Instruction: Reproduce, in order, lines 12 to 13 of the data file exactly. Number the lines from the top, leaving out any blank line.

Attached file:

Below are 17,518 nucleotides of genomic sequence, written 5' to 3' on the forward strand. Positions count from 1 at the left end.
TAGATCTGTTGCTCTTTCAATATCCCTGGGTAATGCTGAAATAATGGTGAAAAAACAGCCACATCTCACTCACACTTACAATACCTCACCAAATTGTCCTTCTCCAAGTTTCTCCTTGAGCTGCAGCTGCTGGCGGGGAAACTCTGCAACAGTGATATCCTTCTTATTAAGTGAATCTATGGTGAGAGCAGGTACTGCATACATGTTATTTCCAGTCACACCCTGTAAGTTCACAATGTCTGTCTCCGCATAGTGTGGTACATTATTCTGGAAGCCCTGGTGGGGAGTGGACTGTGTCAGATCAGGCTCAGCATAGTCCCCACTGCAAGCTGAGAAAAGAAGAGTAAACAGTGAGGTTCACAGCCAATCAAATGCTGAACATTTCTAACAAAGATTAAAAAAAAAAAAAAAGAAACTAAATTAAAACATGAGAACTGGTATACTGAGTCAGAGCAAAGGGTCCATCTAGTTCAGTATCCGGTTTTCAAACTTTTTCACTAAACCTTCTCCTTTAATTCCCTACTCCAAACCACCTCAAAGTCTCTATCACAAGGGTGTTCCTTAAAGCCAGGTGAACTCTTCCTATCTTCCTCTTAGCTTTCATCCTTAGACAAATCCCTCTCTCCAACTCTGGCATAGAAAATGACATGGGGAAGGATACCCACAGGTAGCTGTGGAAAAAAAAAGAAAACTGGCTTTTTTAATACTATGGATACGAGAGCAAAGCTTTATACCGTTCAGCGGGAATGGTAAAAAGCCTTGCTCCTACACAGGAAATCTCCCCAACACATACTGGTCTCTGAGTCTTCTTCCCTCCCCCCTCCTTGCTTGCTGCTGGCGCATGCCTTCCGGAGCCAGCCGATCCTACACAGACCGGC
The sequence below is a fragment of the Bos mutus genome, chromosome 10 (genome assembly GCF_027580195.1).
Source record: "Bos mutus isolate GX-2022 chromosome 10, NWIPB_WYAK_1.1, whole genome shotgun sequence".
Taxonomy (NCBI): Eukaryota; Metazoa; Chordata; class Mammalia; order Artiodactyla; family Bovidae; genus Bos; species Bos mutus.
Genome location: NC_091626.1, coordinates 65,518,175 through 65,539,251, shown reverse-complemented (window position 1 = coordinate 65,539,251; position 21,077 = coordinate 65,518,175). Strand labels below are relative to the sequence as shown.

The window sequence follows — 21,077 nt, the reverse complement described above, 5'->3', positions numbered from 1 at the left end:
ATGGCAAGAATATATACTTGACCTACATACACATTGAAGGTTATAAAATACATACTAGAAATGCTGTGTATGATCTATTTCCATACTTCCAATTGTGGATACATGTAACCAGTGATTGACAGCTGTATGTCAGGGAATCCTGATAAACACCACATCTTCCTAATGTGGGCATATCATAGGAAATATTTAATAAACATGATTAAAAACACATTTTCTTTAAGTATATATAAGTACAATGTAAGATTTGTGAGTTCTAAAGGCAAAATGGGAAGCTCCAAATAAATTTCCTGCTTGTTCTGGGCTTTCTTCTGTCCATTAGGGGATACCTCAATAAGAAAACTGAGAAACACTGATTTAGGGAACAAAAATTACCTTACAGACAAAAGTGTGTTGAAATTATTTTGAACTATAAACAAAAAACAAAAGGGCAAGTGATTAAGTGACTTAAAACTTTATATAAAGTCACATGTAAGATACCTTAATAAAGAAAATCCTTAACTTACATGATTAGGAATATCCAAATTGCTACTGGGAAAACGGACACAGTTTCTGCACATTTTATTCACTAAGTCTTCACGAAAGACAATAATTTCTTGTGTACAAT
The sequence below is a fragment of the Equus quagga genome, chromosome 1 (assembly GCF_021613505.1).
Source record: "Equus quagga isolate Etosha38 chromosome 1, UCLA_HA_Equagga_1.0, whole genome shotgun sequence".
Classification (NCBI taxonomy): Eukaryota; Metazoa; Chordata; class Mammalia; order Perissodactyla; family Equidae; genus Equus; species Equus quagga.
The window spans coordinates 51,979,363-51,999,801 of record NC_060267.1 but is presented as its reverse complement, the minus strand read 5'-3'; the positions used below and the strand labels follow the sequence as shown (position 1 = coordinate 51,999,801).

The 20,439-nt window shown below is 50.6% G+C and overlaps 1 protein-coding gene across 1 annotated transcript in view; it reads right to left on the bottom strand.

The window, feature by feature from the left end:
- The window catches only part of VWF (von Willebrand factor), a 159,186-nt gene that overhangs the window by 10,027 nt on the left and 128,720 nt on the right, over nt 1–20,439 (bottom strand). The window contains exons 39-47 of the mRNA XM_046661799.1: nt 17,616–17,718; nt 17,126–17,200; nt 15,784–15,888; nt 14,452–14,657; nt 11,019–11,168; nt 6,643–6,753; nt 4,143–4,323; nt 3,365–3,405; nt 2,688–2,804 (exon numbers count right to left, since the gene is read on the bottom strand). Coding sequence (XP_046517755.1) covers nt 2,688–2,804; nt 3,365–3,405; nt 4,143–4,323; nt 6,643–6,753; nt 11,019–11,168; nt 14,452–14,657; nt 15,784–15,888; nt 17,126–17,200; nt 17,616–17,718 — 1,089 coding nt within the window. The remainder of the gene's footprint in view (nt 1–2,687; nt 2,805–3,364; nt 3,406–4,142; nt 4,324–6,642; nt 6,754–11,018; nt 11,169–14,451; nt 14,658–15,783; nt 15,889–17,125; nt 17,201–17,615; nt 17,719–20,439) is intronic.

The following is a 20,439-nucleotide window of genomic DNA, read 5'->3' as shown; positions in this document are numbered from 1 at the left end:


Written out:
The window spans coordinates 51,979,363-51,999,801 of record NC_060267.1 but is presented as its reverse complement, the minus strand read 5'-3'; the positions used below and the strand labels follow the sequence as shown (position 1 = coordinate 51,999,801).

The 20,439-nt window shown below is 50.6% G+C and overlaps 1 protein-coding gene across 1 annotated transcript in view; it reads right to left on the bottom strand.